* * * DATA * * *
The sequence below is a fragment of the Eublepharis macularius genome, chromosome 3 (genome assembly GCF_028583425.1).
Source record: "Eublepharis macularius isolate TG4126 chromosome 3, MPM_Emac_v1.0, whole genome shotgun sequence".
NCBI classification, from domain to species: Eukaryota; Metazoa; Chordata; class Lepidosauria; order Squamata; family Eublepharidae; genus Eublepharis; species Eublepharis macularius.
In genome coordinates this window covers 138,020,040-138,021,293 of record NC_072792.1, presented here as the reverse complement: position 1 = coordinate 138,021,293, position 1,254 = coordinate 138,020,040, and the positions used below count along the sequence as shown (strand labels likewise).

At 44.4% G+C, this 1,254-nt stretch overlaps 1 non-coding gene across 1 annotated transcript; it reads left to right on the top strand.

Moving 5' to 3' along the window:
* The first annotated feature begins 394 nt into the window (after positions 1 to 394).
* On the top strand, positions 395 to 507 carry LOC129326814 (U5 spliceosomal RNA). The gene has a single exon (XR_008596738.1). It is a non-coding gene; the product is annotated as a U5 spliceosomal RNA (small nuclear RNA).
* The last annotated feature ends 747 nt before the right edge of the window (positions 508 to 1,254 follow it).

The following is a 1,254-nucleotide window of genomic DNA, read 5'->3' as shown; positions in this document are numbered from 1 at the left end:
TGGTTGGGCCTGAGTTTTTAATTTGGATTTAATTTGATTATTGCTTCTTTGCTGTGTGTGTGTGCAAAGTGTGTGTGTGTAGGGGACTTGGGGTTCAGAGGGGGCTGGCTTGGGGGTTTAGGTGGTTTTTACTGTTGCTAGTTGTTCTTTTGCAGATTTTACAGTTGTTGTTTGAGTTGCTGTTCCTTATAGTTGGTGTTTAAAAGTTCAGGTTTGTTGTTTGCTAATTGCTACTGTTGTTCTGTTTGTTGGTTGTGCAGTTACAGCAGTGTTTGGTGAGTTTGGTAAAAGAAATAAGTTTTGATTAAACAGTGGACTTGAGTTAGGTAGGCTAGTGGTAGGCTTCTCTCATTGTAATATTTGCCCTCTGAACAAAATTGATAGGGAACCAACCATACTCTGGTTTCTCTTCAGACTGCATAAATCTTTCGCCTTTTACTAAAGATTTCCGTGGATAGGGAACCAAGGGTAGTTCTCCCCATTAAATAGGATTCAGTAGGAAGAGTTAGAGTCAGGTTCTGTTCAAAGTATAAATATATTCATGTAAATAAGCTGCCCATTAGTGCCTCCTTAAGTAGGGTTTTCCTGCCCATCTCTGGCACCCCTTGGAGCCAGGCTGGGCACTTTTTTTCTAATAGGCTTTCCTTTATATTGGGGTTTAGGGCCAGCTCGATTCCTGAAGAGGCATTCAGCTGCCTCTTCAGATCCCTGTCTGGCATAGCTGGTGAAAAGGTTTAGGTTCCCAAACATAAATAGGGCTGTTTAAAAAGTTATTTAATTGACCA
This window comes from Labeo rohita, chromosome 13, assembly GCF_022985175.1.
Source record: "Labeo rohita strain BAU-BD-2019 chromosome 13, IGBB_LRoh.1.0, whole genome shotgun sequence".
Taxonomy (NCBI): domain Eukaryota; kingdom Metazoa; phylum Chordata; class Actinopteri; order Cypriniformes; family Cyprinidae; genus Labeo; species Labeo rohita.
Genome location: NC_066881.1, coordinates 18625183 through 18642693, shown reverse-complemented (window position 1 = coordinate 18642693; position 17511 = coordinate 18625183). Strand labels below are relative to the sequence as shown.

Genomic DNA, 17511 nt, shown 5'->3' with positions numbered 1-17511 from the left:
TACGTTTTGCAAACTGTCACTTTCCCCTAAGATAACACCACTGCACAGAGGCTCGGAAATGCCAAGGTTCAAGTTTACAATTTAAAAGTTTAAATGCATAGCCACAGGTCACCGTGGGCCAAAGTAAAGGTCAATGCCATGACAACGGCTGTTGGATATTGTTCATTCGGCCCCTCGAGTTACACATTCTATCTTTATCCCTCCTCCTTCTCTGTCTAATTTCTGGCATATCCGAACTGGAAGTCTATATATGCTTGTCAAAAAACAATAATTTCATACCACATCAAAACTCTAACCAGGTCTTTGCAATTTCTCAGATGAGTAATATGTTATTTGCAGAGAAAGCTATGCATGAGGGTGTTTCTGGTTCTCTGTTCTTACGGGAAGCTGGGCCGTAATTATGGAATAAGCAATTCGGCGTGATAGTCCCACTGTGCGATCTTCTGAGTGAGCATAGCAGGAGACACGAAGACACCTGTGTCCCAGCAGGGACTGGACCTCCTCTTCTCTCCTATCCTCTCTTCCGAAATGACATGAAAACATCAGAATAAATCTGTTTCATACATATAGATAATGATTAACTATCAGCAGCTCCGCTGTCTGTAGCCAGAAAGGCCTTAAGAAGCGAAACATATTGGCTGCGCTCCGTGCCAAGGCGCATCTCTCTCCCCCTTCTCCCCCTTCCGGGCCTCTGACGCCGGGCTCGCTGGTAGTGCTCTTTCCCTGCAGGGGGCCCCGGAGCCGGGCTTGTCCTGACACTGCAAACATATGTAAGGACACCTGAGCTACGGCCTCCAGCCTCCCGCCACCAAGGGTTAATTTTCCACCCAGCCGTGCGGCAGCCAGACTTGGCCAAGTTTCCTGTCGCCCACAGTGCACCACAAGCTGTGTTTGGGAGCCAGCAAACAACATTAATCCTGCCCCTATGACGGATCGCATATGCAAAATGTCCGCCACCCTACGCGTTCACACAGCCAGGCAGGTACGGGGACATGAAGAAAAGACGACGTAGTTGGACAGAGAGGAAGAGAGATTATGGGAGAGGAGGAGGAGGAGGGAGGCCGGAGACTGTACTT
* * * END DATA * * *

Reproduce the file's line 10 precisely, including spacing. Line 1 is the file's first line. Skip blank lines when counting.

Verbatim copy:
The following is a 1,254-nucleotide window of genomic DNA, read 5'->3' as shown; positions in this document are numbered from 1 at the left end: